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A global climate services system is due to be launched in October, in the hope of providing advance warning of weather changes that influence water, food security, natural disasters and health.

Around 70 countries lack adequate infrastructure for coping with challenging weather conditions, and six of these countries — all in climatically vulnerable places —  "have nothing at all", according to Jan Egeland, co-chair of the High-level Taskforce for the Global Framework for Climate Services (GFCS), a World Meteorological Organization (WMO) initiative.

The decision to create GFCS was made in 2009, and there are currently pilot projects in Burkina Faso, Chad, Mali and Niger. "Climate services don't get to the last mile, to those that need it the most," Egeland told an event held by the WMO in Brazil on 15 June, in the lead up to the UN Conference on Sustainable Development (Rio+20).

Weather and climate variability are key factors in food production processes, most common natural disasters, myriad health epidemics, and the facilitation of water and energy access.

Reliable long-term data can feed into climate services, which can help assess, monitor and predict difficult weather conditions.

Examples of local initiatives successfully using weather data include Cuba's cyclone early warning system, which is based on radar technology and effective communication networks. In 2008, when three hurricanes within 20 days hit the country, economic losses amounted to US$9 billion, but only seven people died.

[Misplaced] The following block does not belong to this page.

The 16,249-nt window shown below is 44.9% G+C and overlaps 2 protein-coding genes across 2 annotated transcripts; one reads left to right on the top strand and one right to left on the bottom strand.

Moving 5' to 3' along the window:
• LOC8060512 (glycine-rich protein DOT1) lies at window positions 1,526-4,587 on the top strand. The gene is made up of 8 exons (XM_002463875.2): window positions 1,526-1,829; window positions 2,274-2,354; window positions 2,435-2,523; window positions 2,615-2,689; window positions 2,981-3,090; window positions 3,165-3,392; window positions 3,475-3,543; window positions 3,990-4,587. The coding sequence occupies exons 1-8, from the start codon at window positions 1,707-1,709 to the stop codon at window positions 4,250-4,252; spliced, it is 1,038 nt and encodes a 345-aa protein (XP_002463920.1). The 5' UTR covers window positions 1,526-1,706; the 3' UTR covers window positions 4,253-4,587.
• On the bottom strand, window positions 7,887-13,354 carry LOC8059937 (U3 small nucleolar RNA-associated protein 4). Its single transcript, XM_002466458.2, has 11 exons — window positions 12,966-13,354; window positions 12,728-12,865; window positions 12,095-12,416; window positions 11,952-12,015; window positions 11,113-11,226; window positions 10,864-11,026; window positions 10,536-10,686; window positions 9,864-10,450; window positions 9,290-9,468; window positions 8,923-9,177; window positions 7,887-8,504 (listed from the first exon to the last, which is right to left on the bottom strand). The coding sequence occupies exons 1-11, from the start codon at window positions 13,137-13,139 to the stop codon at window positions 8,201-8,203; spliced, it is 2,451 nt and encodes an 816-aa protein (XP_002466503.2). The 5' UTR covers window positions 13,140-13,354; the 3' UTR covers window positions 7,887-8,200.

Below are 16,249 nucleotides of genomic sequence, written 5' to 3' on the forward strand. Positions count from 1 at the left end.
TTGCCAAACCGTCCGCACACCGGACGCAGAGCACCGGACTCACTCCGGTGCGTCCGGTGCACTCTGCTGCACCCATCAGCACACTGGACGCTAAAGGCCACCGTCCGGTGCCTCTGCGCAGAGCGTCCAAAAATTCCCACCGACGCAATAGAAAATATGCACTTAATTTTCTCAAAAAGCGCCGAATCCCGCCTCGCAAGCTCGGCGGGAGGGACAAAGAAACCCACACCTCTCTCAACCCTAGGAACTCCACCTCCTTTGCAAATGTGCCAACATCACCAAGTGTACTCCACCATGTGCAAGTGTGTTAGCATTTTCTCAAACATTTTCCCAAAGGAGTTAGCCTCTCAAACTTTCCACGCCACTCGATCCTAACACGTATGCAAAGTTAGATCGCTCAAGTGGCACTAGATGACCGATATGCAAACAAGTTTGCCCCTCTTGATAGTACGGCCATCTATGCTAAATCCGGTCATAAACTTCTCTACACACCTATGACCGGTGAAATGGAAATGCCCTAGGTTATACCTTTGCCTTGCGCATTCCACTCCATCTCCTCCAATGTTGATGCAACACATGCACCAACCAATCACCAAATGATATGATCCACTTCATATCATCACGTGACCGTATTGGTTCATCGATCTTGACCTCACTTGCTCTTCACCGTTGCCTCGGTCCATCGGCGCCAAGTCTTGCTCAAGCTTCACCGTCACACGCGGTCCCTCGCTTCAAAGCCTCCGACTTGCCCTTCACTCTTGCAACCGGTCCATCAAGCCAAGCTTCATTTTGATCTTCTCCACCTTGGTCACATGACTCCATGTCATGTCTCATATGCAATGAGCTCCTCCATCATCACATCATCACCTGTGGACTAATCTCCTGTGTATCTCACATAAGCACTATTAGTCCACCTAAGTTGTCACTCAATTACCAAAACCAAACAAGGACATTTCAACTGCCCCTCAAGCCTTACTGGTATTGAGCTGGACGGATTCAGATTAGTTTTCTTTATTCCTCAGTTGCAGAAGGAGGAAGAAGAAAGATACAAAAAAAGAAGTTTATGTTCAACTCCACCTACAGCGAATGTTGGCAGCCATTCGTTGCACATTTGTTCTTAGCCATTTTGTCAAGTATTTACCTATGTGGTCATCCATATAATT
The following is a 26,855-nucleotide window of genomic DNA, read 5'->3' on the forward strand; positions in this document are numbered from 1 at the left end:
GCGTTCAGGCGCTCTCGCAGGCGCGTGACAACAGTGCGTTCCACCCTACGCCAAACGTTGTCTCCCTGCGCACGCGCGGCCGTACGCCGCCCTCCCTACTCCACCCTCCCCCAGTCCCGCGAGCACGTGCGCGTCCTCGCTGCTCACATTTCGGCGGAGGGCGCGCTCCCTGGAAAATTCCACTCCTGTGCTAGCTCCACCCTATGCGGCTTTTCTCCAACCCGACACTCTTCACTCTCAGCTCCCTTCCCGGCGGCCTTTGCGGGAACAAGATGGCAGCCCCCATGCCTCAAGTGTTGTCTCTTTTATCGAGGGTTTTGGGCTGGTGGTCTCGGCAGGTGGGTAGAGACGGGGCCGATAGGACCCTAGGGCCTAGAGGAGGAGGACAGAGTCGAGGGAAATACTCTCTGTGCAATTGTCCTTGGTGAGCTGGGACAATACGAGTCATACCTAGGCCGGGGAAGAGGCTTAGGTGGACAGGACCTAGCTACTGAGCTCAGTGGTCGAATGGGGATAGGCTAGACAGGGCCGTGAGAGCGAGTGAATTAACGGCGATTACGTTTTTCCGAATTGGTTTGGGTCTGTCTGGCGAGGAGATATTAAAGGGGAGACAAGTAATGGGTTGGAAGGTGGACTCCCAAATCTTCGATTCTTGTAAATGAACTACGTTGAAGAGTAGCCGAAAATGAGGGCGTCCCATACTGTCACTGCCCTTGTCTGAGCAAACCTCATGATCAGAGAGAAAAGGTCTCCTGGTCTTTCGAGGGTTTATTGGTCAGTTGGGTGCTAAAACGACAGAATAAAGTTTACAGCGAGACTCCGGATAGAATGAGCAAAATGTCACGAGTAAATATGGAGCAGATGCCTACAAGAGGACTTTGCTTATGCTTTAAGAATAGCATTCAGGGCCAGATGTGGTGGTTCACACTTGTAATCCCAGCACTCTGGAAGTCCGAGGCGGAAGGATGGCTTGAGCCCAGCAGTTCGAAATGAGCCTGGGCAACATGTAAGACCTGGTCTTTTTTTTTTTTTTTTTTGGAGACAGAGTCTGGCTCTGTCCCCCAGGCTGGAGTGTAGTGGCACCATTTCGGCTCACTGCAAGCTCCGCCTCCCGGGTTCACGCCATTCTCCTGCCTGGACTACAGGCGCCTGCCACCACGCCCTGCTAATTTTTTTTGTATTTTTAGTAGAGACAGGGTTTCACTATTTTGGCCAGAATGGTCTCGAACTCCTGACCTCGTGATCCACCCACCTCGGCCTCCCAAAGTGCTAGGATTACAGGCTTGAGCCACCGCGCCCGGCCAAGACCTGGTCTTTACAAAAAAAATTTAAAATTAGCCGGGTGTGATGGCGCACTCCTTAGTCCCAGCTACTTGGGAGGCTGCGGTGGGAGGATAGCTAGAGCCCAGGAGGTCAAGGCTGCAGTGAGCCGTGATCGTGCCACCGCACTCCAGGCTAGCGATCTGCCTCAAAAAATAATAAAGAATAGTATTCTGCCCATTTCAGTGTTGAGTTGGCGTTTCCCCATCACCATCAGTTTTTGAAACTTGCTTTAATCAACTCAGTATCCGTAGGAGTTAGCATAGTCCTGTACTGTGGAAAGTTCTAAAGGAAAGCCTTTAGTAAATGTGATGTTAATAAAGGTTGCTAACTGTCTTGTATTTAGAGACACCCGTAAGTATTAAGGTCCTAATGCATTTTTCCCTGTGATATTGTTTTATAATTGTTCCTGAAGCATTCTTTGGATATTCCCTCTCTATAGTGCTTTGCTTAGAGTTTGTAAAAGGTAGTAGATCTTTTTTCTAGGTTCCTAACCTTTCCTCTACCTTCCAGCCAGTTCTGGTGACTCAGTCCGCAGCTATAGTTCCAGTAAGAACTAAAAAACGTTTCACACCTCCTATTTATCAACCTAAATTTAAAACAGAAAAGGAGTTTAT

Better climate information could also help predict and manage health epidemics, including malaria, dengue fever and cholera.

Mannava Sivakumar, acting director of the WMO's Climate and Water Department, said: "There is an increasing gap in climate services between developing and developed countries. Currently most developing countries don't have good climate services."

This is due to a lack of infrastructure, meteorological networks and skilled personnel.

Egeland said that science has "made enormous progress" in the areas of water, weather services, climate variability and change — helping to reduce forecasting uncertainties.

"We now have, in embryo [form], a global integrated approach to providing information to those who need it the most," Egeland said.

"Products need to be easy to understand, user-friendly and developed in dialogue with users and scientists."

Elina Palm, liaison officer at the UN International Strategy for Disaster Reduction in New York, United States, said that climate information is "very important", but that related challenges include a lack of information access, understanding, knowledge and the resources necessary to take action following climate forecasts.

Nelson Castano, disaster risk management coordinator for the Americas at the International Federation of Red Cross and Red Crescent Societies, said that decision making procedures for acting on information also have to be in place.

Until mid-July, there is an open review of planning and governance mechanism implementation, and the framework should be approved at a WMO extraordinary congress later this year (29-31 October).

Link to the High-level Taskforce for the Global Framework for Climate Services (GFCS) 2011 report [8.17MB]